By KEVIN CHIRI
Slidell news bureau
SLIDELL — “Off the charts.”
That is the way Slidell Cultural Department Director Kim Bergeron responds when asked what kind of economic impact a sound stage in Slidell could bring.
The possibility of a sound stage being constructed here is looking very good after Slidell businessman Reed Ingram confirmed two weeks ago that he is the man heading the attempt to do just that.
Ingram, owner of Bev, Inc., a food and beverage catering company, was approached almost two years ago by Slidell Mayor Freddy Drennan about the idea, and since then, has worked with Drennan to push the plan forward.
Ingram is the lead investor in a plan that would build a $15 million sound stage on 160-acres of land at Camp Villere, near the North Shore Square mall. The only holdup at this point is getting final approval from Governor Bobby Jindal’s office for the public/private land deal there.
Ingram not only wants to build a sound stage, but told The Slidell Independent he wants to build the biggest one in the United States, double the size of the 80-acre Warner Brothers site in Hollywood. That sound stage location is presently the largest in the country.
“We want it to have lakes, streams, swamps—big stages, little stages—and do this in a way that we will attract a lot of movie companies here with their productions,” Ingram said.
Bergeron, who was in on the plan from the ground floor when Drennan was soliciting ideas from his staff for economic development, said the residents of this community still do not fully comprehend how big the sound stage will be for the economy here.
“For starters, having a sound stage here will simply get more movies filmed here, since many companies want to be able to do inside shoots along with area location shoots,” she said.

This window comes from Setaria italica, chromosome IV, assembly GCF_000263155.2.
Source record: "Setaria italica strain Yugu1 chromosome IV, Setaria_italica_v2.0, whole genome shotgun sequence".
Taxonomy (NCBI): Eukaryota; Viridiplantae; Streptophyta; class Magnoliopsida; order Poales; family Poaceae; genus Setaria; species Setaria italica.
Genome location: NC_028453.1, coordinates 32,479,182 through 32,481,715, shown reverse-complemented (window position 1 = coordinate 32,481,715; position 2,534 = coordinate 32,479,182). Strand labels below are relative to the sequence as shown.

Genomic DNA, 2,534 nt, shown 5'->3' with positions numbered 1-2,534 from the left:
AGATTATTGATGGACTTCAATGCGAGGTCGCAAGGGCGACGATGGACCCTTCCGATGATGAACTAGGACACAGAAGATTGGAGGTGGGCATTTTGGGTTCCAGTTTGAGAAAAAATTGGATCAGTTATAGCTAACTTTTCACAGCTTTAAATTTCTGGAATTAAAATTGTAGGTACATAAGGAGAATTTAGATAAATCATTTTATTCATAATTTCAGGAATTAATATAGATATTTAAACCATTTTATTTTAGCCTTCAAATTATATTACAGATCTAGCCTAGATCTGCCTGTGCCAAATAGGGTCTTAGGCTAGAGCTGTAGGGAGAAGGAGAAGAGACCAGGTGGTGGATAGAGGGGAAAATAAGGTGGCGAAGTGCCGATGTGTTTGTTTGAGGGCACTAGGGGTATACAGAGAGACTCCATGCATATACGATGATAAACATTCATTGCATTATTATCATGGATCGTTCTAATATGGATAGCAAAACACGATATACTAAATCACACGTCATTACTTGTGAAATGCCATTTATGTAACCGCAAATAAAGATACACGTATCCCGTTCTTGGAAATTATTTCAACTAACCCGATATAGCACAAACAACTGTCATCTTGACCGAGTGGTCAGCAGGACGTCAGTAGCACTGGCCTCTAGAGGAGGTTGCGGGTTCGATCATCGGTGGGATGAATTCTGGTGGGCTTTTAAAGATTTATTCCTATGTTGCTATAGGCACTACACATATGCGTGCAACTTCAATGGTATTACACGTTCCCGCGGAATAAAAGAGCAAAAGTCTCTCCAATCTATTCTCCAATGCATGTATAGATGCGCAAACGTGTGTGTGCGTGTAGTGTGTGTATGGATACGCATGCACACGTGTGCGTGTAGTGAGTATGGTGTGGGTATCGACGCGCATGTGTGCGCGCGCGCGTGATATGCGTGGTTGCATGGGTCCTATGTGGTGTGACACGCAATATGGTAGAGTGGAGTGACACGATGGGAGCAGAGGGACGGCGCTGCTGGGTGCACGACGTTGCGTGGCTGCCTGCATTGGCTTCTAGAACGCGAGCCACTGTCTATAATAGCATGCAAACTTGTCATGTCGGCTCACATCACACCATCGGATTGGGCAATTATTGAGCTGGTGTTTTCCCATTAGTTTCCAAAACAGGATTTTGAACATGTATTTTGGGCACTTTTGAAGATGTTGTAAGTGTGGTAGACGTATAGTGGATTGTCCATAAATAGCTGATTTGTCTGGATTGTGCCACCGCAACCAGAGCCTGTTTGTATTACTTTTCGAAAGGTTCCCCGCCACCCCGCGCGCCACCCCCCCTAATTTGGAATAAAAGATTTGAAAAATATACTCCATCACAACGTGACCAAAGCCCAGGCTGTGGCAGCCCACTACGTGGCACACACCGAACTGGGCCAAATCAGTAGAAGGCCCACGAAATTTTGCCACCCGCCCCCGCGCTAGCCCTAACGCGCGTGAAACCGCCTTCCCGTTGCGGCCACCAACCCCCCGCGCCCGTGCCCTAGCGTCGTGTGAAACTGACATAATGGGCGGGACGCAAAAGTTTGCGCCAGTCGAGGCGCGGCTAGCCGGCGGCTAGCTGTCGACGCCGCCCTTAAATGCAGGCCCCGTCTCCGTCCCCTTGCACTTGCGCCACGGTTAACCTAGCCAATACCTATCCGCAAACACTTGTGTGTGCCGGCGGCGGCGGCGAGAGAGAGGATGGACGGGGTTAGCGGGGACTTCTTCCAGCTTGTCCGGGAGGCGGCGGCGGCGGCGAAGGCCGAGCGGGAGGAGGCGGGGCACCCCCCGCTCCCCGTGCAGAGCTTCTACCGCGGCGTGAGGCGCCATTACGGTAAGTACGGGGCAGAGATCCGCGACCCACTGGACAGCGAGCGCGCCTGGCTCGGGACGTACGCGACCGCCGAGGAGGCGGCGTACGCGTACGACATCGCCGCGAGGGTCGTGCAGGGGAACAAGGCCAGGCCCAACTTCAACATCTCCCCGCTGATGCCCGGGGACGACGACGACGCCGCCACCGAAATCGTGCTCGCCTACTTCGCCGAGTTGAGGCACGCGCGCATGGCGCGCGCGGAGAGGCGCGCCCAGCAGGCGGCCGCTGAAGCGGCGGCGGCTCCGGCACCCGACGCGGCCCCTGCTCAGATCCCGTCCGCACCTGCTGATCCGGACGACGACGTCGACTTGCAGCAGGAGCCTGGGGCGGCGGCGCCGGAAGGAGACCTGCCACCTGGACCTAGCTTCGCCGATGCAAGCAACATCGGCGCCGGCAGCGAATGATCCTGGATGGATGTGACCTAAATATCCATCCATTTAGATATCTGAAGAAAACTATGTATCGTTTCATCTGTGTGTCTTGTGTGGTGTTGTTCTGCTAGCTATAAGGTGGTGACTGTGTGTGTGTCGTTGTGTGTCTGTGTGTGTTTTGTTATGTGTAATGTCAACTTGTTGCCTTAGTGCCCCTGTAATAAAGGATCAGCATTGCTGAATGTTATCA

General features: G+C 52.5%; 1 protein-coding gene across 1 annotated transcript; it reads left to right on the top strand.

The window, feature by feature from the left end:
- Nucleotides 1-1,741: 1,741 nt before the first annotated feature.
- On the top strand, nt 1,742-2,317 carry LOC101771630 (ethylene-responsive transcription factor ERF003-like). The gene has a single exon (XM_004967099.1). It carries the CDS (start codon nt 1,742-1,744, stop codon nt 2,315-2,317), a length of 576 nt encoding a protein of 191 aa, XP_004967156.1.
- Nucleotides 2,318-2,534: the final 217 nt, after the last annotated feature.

Bergeron has been the Slidell contact when movie companies are looking for locations here. She has dealt with many productions that shot in Slidell and has seen first-hand what the effect is.
“When Baytown Disco shot here two years ago, they were using a Slidell lounge for a late-night shoot with a car exploding in the parking lot,” she said. “Suddenly the fire department was concerned with the explosion injuring people in the area, so they wanted a small building to protect everyone near the explosion. The producer sent people right out to buy the materials and they built a building.
“Meanwhile, people kept going to the McDonald’s nearby, late into the night, and kept spending money there,” she said. “That is just one small example of how this works. When these companies come here, even the smaller movies with $3 million to $4 million budgets, they spend a lot of money.”
Bergeron said one other recent movie spent $27,000 on car rentals just for their crew when they were here, not to mention renting hotels and eating at local restaurants for days.
“Even the smaller movies will bring 100 or more people, and that doesn’t begin to count the local people they hire from this area. There are many jobs in the movie industry so for every movie that shoots here, those people are working,” she said. “This is going to open up new trades for many people here.”